On the back of World Theatre Day on 27 March, we want to tell you a bit about the link between this art form and our specific art, translation.
Of the many branches of translation, theatre translation is one of the least known and most overlooked, and is often confused with literary translation, due to the close link between the two. Interestingly enough, there are more productions of translated theatre in Spain than there are plays written, which indicates just how important these translations are.
World Theatre Day
Many of you may be wondering why World Theatre Day is on 27 March. It was first celebrated in 1961 when the UNESCO International Theatre Institute decided to declare this day to make the art more widely known. This day is marked around the world with performances of the most influential works in the history of drama, many of which have reached our stages thanks to the work of theatre translators.
“Theatre is poetry that rises from the book and becomes human enough to talk and shout, weep and despair.” (Federico García Lorca)
What is theatre translation?
“To publish or to perform? That is the question.” When talking about this type of translation, we first need to differentiate between translating works that are to be published and those that are to be performed on stage. How does the type of text influence the work of translators? The purpose of a text determines how it must be tackled. Translating a text that is to be purely transmitted in writing is not the same as translating a text that needs to be adapted for a subsequent production. In theatre translation, most translations usually correspond to the former, but when it’s the latter, the translator has to take both linguistic and extra-linguistic aspects (gestures, characters’ positions on stage, movements, etc.) into account.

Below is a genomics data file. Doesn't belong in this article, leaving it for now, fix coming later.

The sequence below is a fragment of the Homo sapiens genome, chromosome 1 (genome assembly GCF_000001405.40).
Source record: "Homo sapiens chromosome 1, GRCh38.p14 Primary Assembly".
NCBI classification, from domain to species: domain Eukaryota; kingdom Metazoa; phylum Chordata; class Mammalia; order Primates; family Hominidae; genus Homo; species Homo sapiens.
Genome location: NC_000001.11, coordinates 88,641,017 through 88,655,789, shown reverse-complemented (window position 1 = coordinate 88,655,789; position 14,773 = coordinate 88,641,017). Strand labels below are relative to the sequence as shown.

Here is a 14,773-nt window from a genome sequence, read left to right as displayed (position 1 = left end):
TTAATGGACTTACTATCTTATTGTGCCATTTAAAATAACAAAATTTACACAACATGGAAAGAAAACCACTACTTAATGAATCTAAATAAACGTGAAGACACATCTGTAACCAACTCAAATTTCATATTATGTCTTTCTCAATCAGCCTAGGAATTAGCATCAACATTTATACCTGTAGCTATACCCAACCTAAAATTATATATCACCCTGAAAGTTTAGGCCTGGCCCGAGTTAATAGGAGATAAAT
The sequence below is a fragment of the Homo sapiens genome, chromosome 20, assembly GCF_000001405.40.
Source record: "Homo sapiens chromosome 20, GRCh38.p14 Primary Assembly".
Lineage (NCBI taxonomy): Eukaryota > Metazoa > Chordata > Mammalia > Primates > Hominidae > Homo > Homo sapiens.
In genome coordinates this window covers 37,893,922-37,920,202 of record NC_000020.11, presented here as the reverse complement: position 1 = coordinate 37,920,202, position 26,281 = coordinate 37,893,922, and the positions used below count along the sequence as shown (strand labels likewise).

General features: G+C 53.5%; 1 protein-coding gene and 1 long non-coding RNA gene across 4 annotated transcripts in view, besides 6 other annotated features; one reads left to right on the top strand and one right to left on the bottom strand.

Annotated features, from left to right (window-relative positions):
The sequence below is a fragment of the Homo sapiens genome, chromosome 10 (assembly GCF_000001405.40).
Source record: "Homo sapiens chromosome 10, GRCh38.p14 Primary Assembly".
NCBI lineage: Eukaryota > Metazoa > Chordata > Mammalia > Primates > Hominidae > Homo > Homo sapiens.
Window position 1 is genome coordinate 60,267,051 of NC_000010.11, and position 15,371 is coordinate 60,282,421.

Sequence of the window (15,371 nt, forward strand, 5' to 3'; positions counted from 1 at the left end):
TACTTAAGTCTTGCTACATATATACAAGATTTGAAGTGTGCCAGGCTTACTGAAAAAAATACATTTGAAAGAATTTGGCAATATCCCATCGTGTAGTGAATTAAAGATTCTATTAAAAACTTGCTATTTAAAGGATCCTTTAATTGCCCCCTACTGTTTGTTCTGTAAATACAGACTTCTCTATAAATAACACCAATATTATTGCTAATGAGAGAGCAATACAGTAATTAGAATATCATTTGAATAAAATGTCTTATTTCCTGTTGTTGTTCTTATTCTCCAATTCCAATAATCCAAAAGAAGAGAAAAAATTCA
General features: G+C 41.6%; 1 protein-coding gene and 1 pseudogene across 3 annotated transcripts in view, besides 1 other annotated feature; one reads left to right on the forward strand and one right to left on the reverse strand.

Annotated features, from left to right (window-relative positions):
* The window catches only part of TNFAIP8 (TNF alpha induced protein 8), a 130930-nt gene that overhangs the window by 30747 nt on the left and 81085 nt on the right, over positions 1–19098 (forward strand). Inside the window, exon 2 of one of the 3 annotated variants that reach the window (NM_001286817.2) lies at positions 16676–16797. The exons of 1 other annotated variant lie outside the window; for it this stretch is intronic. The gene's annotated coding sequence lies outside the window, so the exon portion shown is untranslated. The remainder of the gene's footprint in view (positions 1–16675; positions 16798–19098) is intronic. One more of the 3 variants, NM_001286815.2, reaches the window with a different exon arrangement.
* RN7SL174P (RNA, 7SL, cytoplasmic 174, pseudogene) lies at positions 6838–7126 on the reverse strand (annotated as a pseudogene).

Translating theatre is complex and requires considerable human endeavour, which is why plugging a dramatic text into a machine translation tool could lead to huge losses, not only in terms of budget, but also content, symbolism, metaphors, the author’s intention… There are too many factors at stake to trust the success of such a painstaking task to a set of machines.
What are the challenges of theatre translation?
When translating plays, professional translators face a series of challenges that they don’t find in other texts. The first example lies in their orality. These texts are designed to be spoken and therefore, not only does the oral language keep changing, but also, if the text is to be read aloud, it will need to sound good and suit the style and register of the author’s work in general. Furthermore, the audience watching the production can’t rewind if they haven’t understood something, nor can they click the subtitle button on the remote; the immediacy and time constraints of these texts make translation that much more complicated.
Undoubtedly, staging is also key in works that are meant to be performed. Who does the character speaking address? Are they referring to their costume or to nearby objects? Does it matter where they position themselves on stage? All these unknowns play out in the mind of the theatre translator.
All plays, regardless of their purpose, need the translator to be highly creative. They must endeavour to go beyond the words on the page before them and try to reproduce the feelings or thoughts hidden between the author’s lines. Quite the task! What’s more, theoretical and practical resources and research in this area are visibly lacking, making it even more complex.
As we can see, the role of the translator in drama texts (like their role in literary text translation) crosses the boundary of translation to delve into rewriting, as not only do they have to work with two languages and two cultures, but also with two different audiences who hope to enjoy the work they’re going to read or watch.
Do you have a play that you’d like to translate?
Ask us! Whether your play is going to be published or performed, put your trust in a team of professional translators to make the leap to stardom. We can’t promise you’ll have everyone in the room clapping, but we can ensure that they’ll at least understand all the nuances that you want to transmit through your words. If you have any questions, don’t hesitate to get in touch with us via our web contact form.